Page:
Doctors “cost” more than other healthcare providers, especially those whose services fall outside public health funding. Over time our magic is being eroded by poor rebates and bulk billing that encourage revolving door medicine and loss of that intimate relationship in the interest of economic survival. When added to the push for nurse practitioners, community care models (are they really cost effective?) and patients wandering off to spend their heard earned on practitioners who retain some magic, it’s liking watching a candle expiring without the help of the wind.

    Can we really blame dodgy miracle-makers when our own healthcare system and the way we now practice as a glorified referral writers devalue us in our patients’ eyes? The evidence is we are looking for the wrong evidence in primary care outcomes. Being patient is not part of the healthcare regulator’s psyche and it overlooks the true magic of a long term and meaningful primary care relationship.

  2. Ron Batagol says:

    There is an obvious set of problems with the claims and low-level of proof required for supposed “efficacy”of complementary medicines. Purveyers of these products indeed make it seem like magic!
    Too bad and so sad,when patients start using magical “jungle juice” for conditions that progress towards severe disease outcome because of neglect of conventional care eg. symptoms of prostate disease-even worse where potential life-threatening infant and childhood diseases are involved!

  3. Elliot Rubinstein says:

    Medicine still needs magic it’s just a matter of how it is applied We can admit we don’t know if a therapy will work but it can, as with a placebo, still have a benefit. Even telling a patient that this is a placebo can relieve symptoms that’s transparent magic!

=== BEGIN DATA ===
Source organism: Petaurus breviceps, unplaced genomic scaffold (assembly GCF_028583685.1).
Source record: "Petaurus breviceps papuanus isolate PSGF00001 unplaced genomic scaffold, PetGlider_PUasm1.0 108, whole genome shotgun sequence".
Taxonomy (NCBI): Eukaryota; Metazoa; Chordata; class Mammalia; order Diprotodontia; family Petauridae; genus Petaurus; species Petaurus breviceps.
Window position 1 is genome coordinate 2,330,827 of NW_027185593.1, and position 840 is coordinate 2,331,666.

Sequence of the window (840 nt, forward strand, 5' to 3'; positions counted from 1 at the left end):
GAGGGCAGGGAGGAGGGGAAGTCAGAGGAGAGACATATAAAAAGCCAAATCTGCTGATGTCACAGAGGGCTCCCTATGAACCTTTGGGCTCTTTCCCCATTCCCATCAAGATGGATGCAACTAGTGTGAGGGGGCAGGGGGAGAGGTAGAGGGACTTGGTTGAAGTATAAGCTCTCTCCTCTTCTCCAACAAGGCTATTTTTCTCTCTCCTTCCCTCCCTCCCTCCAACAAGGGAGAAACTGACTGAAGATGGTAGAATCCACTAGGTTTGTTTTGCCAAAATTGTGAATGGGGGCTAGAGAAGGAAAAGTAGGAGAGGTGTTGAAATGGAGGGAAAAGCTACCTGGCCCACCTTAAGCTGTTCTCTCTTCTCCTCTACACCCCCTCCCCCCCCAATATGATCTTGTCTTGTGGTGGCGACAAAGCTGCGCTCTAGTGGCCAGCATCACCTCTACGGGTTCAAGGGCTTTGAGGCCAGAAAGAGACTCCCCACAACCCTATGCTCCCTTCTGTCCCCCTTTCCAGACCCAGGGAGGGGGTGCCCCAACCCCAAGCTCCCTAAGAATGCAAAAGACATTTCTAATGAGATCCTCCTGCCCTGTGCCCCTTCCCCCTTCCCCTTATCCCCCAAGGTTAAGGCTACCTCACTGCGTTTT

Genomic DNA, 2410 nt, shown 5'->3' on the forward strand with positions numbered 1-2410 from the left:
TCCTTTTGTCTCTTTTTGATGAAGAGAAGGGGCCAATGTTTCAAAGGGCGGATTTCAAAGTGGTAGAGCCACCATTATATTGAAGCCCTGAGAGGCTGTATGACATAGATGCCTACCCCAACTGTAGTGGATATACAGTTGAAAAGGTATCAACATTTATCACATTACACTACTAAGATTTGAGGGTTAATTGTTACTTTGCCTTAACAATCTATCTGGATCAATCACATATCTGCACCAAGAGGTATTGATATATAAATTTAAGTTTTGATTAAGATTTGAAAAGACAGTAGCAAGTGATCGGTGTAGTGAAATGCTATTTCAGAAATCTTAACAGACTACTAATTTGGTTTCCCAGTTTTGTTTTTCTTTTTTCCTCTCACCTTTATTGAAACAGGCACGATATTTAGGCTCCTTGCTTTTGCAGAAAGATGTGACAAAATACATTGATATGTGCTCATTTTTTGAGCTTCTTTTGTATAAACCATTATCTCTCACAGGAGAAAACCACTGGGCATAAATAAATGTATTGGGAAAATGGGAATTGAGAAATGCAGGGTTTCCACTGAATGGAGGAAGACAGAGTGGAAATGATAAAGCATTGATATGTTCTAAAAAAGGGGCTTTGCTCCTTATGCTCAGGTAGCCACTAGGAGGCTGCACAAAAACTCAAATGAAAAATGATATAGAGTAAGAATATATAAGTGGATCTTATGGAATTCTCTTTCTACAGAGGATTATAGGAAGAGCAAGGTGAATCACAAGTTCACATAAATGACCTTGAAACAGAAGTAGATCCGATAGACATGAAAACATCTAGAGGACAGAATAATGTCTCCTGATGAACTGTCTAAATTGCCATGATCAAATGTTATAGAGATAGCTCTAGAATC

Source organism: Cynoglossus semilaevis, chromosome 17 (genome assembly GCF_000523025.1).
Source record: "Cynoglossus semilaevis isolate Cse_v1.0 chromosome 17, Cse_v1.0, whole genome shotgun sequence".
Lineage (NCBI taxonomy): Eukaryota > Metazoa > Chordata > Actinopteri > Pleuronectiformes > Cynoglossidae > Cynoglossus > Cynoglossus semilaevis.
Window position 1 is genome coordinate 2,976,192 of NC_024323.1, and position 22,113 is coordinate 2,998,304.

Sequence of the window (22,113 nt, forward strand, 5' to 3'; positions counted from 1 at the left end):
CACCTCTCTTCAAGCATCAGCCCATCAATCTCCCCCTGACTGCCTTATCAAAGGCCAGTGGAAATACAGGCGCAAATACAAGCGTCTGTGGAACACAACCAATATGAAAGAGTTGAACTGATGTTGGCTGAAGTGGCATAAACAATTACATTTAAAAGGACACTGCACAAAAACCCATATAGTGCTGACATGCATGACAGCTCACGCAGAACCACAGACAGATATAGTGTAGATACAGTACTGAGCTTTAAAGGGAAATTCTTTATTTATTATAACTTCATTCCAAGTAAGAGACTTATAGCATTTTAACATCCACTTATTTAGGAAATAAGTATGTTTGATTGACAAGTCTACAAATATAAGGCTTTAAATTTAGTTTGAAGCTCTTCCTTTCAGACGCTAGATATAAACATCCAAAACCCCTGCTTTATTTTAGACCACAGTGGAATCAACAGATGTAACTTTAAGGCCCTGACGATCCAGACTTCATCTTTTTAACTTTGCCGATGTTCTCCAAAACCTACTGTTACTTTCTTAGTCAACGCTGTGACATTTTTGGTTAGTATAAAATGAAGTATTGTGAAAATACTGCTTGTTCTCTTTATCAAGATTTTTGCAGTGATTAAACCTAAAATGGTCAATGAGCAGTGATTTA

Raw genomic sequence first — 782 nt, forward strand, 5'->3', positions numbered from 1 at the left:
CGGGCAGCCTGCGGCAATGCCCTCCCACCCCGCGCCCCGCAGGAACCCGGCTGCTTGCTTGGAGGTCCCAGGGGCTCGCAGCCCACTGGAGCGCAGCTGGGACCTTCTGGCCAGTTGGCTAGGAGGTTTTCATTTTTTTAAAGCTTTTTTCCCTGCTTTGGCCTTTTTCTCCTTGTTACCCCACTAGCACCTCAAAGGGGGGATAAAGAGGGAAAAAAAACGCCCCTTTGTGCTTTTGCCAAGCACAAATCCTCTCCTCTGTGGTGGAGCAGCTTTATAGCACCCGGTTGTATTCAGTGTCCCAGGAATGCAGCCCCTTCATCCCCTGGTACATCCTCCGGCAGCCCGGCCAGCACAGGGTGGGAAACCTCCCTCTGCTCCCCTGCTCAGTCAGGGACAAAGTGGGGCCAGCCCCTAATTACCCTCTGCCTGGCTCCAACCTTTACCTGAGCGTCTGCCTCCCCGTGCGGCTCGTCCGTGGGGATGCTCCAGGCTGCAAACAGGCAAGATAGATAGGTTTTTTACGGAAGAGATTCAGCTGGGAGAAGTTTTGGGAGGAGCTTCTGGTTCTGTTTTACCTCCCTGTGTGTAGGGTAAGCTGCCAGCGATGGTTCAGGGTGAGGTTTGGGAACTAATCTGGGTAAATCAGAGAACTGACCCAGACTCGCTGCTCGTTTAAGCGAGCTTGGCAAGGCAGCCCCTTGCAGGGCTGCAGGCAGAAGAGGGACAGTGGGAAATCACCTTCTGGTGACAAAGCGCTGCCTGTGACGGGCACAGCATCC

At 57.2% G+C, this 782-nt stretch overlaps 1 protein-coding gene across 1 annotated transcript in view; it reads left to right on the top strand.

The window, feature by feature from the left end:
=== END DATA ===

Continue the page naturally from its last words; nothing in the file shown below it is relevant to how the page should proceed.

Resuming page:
4. Anonymous says:

    Dr Ieraci as usual hits the nail firmly on the head. Ethics, evidence based practice, scientific are terms easily used. The charlatans within health, both scientifically trained and non-scientifically trained quacks, have picked up on this terminology and use it freely in their blog posts and advertising material. Reform needs to be aimed at every person who makes specific health claims and this is best done through regulation, which in the age of “anybody with a keyboard can publish” has to happen via “proof of positive” principles rather than “proof of negative”. Currently the TGA has no teeth, AHPRA register woo practitioners to give them a legitimacy they do not deserve, and unethical and bogus practice is ubiquitous. It is not enough for medicine to push forward with the reform agenda and sanction and re-educate our own. The “alternative” practitioners and products need to prove themselves efficacious or be sent back to the fortune telling tents from where they emerged.

  5. Kees Nydam says:

    There is of course another side to Dr. Ieraci’s beautifully summarized “over half a century, clinical medicine has evolved from doctor-as-magician to a therapeutic partnership”. That is from doctor-as-paternalist-purveyor-of-hubris with the dominating narrative “do as I command because I know what is best”….to what on earth does person centered care look like? The power balance between physician and those persons ministered to was in some quarters fiercely protected.
    Whatever happened to “I know that I have communicated well with the family when I have brought them to the same level of uncertainty over the problem as I have”.
    The practice of medicine is and always has been a “wicked problem”.

  6. Anonymous says:

    But, isn’t it the invariable mark of wisdom to see the miraculous in common (Emerson). To me transparency itself is a miracle! Isn’t it miraculous to be able to expose magic as an illusion?

  7. james Hurley says:

    spot on